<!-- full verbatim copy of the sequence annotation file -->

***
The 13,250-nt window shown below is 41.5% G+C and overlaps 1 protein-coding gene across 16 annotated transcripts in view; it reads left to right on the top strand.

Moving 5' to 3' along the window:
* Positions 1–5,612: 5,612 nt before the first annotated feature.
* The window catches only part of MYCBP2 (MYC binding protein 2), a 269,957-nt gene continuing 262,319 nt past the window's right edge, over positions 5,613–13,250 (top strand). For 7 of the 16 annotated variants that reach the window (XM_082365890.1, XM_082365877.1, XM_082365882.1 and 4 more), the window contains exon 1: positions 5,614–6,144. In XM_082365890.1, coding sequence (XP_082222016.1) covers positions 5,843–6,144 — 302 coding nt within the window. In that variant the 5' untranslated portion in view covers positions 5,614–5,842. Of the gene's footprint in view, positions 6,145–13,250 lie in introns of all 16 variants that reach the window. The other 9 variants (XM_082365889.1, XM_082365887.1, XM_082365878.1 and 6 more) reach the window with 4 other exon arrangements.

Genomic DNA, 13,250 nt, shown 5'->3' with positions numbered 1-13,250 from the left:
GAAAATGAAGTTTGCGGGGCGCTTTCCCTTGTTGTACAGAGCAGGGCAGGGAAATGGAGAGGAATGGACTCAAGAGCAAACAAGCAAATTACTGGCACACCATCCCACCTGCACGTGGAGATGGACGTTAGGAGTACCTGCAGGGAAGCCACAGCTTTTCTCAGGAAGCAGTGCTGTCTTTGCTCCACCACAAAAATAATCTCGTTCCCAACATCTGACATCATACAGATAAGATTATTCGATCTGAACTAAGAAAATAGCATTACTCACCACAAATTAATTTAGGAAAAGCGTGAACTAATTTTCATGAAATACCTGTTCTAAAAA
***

The 13,250-nt window shown below is 41.5% G+C and overlaps 1 protein-coding gene across 16 annotated transcripts in view; it reads left to right on the top strand.

Moving 5' to 3' along the window:
* Positions 1–5,612: 5,612 nt before the first annotated feature.
* The window catches only part of MYCBP2 (MYC binding protein 2), a 269,957-nt gene continuing 262,319 nt past the window's right edge, over positions 5,613–13,250 (top strand). For 7 of the 16 annotated variants that reach the window (XM_082365890.1, XM_082365877.1, XM_082365882.1 and 4 more), the window contains exon 1: positions 5,614–6,144. In XM_082365890.1, coding sequence (XP_082222016.1) covers positions 5,843–6,144 — 302 coding nt within the window. In that variant the 5' untranslated portion in view covers positions 5,614–5,842. Of the gene's footprint in view, positions 6,145–13,250 lie in introns of all 16 variants that reach the window. The other 9 variants (XM_082365889.1, XM_082365887.1, XM_082365878.1 and 6 more) reach the window with 4 other exon arrangements.

Genomic DNA, 13,250 nt, shown 5'->3' with positions numbered 1-13,250 from the left:
GAAAATGAAGTTTGCGGGGCGCTTTCCCTTGTTGTACAGAGCAGGGCAGGGAAATGGAGAGGAATGGACTCAAGAGCAAACAAGCAAATTACTGGCACACCATCCCACCTGCACGTGGAGATGGACGTTAGGAGTACCTGCAGGGAAGCCACAGCTTTTCTCAGGAAGCAGTGCTGTCTTTGCTCCACCACAAAAATAATCTCGTTCCCAACATCTGACATCATACAGATAAGATTATTCGATCTGAACTAAGAAAATAGCATTACTCACCACAAATTAATTTAGGAAAAGCGTGAACTAATTTTCATGAAATACCTGTTCTAAAAA